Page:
(...published in the Halifax Chronicle Herald, March 30, 2005)

Predator-prey relationship not a simple equation

By DEBBIE MacKENZIE - Grey Seal Conservation Society (GSCS)

In your March 18 editorial, "Seal hunt foes lose their clout," you wrote that the seal hunt protest movement now seems to be a "fast-fizzling" bust.

This was thought to be "a comment on changing times, including improved methods of harvesting seals and wider recognition for and acceptance of a seal cull."

If only it were so simple, and if only the protest was all that is fizzling.

Media coverage of the seal hunt "debate" fails to include the broad-scale horrendous losses that have affected all sea life. Besides seal hunt protesters having "lost their clout," seals themselves have lost virtually their entire competition in the sea, as sharks and other big fish have disappeared en masse. Seals now swim alone as the sole surviving fish predator/scavengers in Atlantic Canada.

The vital "predatory" ecosystem service provided by seals and others is now much less available than it was decades ago, when their "prey" fish were healthier and far more numerous.

This has occurred despite recent increases in numbers of some types of seals, because seal numbers have not come close to making up for the loss of large predatory fish.

Natural predators work in ways that boost the physical health and growth of their prey. Should fish health start to fizzle, an increase in natural predators would be naturally beneficial.

The health of cod in Canadian waters has recently fallen to an all-time low as cod predators overall have disappeared. Could the loss of predators somehow be working to stifle fish stock recovery? Might the subtle "mutual support" aspect of the predator-prey relationship really have been that significant?

It certainly seems so. Newfoundland's Grand Bank was long dominated by large cod that preyed heavily on capelin. The simplistic line of "common sense" thinking about ocean predators that now allows "wider recognition for and acceptance of a seal cull," would predict that the bulk removal of the large Newfoundland cod should have resulted in a vastly increased abundance of uneaten capelin. However, what actually happened was the complete reverse: predatory cod disappeared and then the capelin stock, their prey fish, unexpectedly fizzled and collapsed behind them.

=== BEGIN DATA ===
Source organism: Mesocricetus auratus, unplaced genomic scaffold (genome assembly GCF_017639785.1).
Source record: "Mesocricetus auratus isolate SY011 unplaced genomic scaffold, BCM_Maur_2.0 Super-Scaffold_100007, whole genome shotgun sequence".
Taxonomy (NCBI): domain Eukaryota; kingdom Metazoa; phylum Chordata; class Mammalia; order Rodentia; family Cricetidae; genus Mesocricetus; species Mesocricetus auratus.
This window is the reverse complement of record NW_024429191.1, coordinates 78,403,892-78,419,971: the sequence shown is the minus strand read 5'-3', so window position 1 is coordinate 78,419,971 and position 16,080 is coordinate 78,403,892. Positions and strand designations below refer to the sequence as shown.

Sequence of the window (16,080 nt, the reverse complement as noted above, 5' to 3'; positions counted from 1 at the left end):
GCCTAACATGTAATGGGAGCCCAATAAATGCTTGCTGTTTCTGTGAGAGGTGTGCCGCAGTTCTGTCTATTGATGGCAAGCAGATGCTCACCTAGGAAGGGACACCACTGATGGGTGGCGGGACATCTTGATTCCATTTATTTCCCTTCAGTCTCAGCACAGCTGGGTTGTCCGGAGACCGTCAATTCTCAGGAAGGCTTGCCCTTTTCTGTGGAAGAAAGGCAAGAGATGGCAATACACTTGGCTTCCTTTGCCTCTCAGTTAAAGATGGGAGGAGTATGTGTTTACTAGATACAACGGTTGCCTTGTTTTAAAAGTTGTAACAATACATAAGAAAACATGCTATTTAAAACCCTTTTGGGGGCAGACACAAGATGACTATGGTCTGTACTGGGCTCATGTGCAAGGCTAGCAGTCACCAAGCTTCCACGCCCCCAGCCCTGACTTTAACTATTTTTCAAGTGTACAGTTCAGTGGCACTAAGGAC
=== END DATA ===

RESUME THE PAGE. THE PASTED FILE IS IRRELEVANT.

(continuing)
A series of developments similar to this has recently "baffled" DFO scientists, but it seems not to have alarmed them to the point where they refuse to condone the decimation of the last surviving natural marine predators, the seals.

Ominous losses known to DFO, but unknown to the "accepting" public, include a decline in resources crucial to the sustenance of fish: zooplankton abundance has fallen, as has the oxygen content of the water.

Part of the beauty of seals as fish predators lies in their ability to quickly transform weak or dying bottom fish into plankton-stimulating materials released in the surface water. As air-breathers, seals perform this vital predator/scavenger role while drawing no oxygen from the water themselves and this represents an important advantage today, especially in the Gulf of St. Lawrence where a large area of stagnant bottom water has become so oxygen-poor that cod can no longer survive there.

The worst thing that could be done, ecologically, in this situation, would be to cause a mass mortality of seals and then to dump their carcasses to rot on bottom, because this would predictably worsen the low-oxygen problem. All bottom life might fizzle.

On Tuesday, the harp seal hunt begins in the Gulf of St. Lawrence. Hundreds of thousands of fish predators will be killed, skinned, and their carcasses dumped to rot. If the public clearly understood what is wrong with this, we might just see a fizzling of the current apathetic acceptance of the seal hunt.



Copyright 2005 The Halifax Herald Limited